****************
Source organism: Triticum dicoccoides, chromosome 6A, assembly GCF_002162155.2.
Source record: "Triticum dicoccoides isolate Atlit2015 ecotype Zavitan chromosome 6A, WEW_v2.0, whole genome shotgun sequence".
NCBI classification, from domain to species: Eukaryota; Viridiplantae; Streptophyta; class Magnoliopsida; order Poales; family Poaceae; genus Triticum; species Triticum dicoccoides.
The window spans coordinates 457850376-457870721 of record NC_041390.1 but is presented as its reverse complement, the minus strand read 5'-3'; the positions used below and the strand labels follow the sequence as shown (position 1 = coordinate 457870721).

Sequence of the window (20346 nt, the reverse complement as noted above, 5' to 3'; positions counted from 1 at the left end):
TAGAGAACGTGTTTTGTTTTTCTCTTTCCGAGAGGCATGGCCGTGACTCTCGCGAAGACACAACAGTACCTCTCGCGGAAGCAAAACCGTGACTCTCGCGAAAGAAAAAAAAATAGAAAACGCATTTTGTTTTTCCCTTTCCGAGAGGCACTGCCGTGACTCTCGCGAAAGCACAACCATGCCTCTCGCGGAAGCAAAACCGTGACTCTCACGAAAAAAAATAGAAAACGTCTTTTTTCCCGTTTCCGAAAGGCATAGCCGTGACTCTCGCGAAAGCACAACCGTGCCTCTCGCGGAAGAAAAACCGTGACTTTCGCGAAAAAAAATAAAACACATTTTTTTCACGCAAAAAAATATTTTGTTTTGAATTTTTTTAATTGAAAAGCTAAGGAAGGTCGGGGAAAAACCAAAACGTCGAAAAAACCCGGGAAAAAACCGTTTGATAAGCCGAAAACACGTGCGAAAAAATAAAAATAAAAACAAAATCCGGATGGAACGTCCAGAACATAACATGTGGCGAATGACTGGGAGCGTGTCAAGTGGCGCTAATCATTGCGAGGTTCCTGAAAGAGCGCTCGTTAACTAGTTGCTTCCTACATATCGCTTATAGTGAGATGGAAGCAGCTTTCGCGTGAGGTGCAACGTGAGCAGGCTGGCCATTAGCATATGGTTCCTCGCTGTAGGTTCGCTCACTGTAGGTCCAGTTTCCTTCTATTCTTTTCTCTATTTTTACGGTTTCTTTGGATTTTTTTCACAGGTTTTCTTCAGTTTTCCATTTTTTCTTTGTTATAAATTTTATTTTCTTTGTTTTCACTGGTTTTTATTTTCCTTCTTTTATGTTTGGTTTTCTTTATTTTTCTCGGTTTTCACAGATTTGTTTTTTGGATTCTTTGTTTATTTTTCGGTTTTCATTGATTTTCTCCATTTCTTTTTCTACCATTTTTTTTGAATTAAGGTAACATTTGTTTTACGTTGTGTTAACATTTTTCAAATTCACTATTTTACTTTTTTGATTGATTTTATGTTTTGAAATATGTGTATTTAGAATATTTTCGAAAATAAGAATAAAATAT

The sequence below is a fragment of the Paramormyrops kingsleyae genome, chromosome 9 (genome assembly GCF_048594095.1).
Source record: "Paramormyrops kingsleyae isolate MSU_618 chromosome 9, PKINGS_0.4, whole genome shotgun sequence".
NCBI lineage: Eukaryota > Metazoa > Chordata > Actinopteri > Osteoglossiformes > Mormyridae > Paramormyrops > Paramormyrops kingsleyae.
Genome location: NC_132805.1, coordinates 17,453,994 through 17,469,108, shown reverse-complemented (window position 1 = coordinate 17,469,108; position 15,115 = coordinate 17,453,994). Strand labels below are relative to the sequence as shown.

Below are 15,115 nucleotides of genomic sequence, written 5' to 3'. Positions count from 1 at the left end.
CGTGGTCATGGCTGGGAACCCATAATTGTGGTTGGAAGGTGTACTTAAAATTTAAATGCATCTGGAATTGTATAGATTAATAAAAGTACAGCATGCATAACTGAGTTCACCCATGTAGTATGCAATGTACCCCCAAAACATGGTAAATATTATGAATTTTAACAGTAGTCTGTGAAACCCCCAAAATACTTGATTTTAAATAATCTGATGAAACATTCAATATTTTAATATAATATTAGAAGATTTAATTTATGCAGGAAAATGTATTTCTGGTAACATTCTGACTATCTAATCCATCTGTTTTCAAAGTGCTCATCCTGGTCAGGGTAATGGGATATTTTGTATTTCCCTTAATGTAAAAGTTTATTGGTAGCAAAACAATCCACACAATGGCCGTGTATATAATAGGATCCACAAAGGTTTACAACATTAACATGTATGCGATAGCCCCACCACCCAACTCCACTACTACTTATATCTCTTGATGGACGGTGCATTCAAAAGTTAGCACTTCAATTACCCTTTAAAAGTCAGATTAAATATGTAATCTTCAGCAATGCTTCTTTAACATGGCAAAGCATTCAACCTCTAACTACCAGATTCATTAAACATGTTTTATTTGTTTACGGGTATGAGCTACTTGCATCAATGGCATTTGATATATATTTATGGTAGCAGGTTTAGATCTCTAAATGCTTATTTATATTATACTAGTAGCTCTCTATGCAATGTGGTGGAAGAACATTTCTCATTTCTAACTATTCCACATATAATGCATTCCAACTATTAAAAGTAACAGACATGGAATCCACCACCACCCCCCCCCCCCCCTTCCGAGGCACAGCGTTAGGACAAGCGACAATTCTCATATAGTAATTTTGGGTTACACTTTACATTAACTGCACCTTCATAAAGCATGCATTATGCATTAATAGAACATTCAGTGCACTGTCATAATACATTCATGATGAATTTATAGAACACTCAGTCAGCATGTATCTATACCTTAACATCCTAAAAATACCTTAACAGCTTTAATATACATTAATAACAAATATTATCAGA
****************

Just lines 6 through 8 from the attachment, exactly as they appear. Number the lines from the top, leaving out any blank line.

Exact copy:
TAGAGAACGTGTTTTGTTTTTCTCTTTCCGAGAGGCATGGCCGTGACTCTCGCGAAGACACAACAGTACCTCTCGCGGAAGCAAAACCGTGACTCTCGCGAAAGAAAAAAAAATAGAAAACGCATTTTGTTTTTCCCTTTCCGAGAGGCACTGCCGTGACTCTCGCGAAAGCACAACCATGCCTCTCGCGGAAGCAAAACCGTGACTCTCACGAAAAAAAATAGAAAACGTCTTTTTTCCCGTTTCCGAAAGGCATAGCCGTGACTCTCGCGAAAGCACAACCGTGCCTCTCGCGGAAGAAAAACCGTGACTTTCGCGAAAAAAAATAAAACACATTTTTTTCACGCAAAAAAATATTTTGTTTTGAATTTTTTTAATTGAAAAGCTAAGGAAGGTCGGGGAAAAACCAAAACGTCGAAAAAACCCGGGAAAAAACCGTTTGATAAGCCGAAAACACGTGCGAAAAAATAAAAATAAAAACAAAATCCGGATGGAACGTCCAGAACATAACATGTGGCGAATGACTGGGAGCGTGTCAAGTGGCGCTAATCATTGCGAGGTTCCTGAAAGAGCGCTCGTTAACTAGTTGCTTCCTACATATCGCTTATAGTGAGATGGAAGCAGCTTTCGCGTGAGGTGCAACGTGAGCAGGCTGGCCATTAGCATATGGTTCCTCGCTGTAGGTTCGCTCACTGTAGGTCCAGTTTCCTTCTATTCTTTTCTCTATTTTTACGGTTTCTTTGGATTTTTTTCACAGGTTTTCTTCAGTTTTCCATTTTTTCTTTGTTATAAATTTTATTTTCTTTGTTTTCACTGGTTTTTATTTTCCTTCTTTTATGTTTGGTTTTCTTTATTTTTCTCGGTTTTCACAGATTTGTTTTTTGGATTCTTTGTTTATTTTTCGGTTTTCATTGATTTTCTCCATTTCTTTTTCTACCATTTTTTTTGAATTAAGGTAACATTTGTTTTACGTTGTGTTAACATTTTTCAAATTCACTATTTTACTTTTTTGATTGATTTTATGTTTTGAAATATGTGTATTTAGAATATTTTCGAAAATAAGAATAAAATAT

The sequence below is a fragment of the Paramormyrops kingsleyae genome, chromosome 9 (genome assembly GCF_048594095.1).
Source record: "Paramormyrops kingsleyae isolate MSU_618 chromosome 9, PKINGS_0.4, whole genome shotgun sequence".